Microsoft's 'big gamble' with Windows 8 won't pay off in the enterprise, says Gartner

The new OS won't do much better than Vista in corporations

By , Computerworld |  Windows, Microsoft, windows 8

In any case, Windows 8 won't be a hit, Kleynhans predicted, citing the every-other theory that with one release Microsoft offers a so-called "plumbing" upgrade, one that dramatically changes the underlying technology, but with the other launches a "polish" release that is more tweak than anything.

Under that scenario, Windows XP was a "polish" of Windows 2000, while Vista was a "plumbing" release. Windows 7 is another "polish." And Windows 8, for all its similarities to its precursor in the desktop UI, is actually a "plumbing."

"Plumbing releases tend to be very difficult migrations," noted Kleynhans. "Which is why they tend to be very slow in uptake. But polished releases are typically easier. Things are working well [in the operating system], and they're easily migrated to. Migrations tend to be more successful."

Kleynhans highlighted Windows Vista, the 2007 upgrade that was roundly criticized by users and analysts for, among other things, biting off more change than hardware could handle. "Vista, a plumbing release, met with a lot of push-back," he said.

The same will happen with Windows 8, Kleynhans predicted: "There are enough issues with Windows 8, there's significant [upgrade] fatigue in the market. Windows 8 will not get the kind of acceptance that we've seen with Windows 7.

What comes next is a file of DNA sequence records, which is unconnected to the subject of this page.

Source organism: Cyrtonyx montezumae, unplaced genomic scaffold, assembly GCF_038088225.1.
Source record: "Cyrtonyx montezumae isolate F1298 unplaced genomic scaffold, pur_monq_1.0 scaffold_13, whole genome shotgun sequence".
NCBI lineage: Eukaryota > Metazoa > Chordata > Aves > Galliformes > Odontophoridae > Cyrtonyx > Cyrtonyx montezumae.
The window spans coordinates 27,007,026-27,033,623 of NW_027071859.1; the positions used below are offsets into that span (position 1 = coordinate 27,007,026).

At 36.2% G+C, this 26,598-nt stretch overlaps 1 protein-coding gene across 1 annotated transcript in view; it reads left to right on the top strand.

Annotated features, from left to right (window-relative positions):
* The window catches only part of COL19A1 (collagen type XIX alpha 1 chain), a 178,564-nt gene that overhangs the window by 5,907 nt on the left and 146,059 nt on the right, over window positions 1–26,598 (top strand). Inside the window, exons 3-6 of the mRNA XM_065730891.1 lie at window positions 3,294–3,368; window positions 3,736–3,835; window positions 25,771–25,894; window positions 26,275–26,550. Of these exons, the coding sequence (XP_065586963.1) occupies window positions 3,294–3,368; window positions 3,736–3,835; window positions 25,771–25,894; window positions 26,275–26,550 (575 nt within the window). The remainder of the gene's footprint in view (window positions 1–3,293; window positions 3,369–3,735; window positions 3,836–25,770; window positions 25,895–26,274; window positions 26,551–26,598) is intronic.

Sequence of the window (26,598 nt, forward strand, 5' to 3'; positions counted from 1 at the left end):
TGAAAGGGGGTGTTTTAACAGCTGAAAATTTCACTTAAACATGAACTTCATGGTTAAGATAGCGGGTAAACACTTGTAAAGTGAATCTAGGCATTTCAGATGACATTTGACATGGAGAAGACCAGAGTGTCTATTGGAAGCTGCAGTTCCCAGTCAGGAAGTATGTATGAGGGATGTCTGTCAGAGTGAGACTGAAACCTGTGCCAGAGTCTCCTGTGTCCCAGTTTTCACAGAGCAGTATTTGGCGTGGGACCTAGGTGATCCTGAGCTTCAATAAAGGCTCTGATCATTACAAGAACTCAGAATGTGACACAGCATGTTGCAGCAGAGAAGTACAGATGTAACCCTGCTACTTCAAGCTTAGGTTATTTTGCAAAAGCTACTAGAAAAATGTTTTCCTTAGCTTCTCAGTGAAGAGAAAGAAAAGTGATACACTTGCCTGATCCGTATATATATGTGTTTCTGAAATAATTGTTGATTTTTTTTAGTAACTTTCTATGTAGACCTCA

"Windows 8 will get 20% to 25% of the corporate user base, at most, before it's replaced with whatever comes next," he said. "It will look more like Vista, [and] it won't have the installed base that we've seen with Windows 7 or XP."

According to web analytics company Net Applications, Vista topped out at a 19% share of all operating systems worldwide in October 2009, the month Windows 7 launched. As of August 2012, it had sunk to 6%.

Meanwhile, Windows 7 just became the world's most-popular OS, nailing a 43% share last month to finally take the No. 1 spot from XP, which retains a still-impressive 45.5% share.

In the past, Microsoft has made recommendations similar to Gartner's, that enterprises should continue with deployments of Windows 7 to scrub XP from their networks. Since June 2012, however, the last time a company official made such remarks, Microsoft has been quiet on the subject, instead devoting events and press releases to Windows 8, its launch and its suitability for tablets and "convertibles" -- hybrid hardware that combines characteristics of tablets and traditional laptops.


Originally published on Computerworld |  Click here to read the original story.
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